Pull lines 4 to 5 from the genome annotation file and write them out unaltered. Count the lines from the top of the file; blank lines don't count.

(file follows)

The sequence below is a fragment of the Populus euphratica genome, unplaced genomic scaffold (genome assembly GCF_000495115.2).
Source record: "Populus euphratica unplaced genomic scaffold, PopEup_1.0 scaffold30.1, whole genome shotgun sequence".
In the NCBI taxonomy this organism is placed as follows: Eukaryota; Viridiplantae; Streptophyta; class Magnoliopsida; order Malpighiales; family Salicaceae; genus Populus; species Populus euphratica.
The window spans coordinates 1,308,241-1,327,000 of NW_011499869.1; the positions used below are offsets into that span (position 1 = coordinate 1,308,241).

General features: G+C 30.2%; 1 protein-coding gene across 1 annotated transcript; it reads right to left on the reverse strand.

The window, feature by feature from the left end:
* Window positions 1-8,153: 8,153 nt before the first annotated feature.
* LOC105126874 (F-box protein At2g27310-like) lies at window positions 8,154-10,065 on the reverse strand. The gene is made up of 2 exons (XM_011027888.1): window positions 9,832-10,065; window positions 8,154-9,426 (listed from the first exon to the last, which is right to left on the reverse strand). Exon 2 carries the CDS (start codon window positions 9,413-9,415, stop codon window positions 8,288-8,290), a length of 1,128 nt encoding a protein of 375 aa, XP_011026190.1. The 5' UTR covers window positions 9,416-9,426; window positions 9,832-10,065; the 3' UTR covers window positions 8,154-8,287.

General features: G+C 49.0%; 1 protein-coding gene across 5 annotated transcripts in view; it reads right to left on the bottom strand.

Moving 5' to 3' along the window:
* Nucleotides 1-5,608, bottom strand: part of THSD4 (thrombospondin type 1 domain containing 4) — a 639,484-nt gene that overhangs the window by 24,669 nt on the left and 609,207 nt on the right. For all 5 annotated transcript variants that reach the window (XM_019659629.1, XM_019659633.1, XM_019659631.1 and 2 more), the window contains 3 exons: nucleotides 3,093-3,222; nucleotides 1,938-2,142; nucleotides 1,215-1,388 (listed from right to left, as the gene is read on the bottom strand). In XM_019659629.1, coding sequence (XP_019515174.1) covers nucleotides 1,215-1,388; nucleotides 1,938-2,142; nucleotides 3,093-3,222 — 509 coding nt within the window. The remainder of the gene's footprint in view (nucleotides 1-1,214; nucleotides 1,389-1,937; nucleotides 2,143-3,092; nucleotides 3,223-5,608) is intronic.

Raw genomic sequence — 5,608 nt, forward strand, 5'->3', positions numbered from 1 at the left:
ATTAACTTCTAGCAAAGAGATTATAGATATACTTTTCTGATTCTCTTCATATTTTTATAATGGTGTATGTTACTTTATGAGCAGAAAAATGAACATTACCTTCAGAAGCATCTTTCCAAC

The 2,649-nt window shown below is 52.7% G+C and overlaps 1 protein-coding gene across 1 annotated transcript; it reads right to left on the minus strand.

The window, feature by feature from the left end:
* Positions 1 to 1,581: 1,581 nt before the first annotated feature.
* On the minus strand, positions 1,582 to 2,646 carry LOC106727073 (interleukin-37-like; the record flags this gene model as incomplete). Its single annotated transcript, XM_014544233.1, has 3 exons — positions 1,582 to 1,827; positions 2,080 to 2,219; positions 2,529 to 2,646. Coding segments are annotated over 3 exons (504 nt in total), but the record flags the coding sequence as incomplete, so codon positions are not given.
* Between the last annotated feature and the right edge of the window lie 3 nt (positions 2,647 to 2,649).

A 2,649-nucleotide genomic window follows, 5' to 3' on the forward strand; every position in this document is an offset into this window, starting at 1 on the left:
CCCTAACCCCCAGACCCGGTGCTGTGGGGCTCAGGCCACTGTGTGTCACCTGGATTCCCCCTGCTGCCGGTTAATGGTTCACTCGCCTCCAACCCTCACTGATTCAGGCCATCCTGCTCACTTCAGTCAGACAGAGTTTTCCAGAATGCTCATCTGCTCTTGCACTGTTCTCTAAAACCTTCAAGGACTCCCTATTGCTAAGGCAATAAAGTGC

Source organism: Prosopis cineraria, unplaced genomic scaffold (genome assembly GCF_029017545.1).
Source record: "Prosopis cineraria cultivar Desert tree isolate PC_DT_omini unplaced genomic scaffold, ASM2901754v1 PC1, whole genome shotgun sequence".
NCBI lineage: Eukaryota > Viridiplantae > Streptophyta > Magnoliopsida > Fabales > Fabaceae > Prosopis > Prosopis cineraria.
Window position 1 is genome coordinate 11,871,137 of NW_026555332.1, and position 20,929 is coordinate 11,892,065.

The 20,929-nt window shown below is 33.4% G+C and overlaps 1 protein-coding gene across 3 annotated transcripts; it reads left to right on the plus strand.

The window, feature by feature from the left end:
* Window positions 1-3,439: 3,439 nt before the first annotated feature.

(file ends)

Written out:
The window spans coordinates 1,308,241-1,327,000 of NW_011499869.1; the positions used below are offsets into that span (position 1 = coordinate 1,308,241).

General features: G+C 30.2%; 1 protein-coding gene across 1 annotated transcript; it reads right to left on the reverse strand.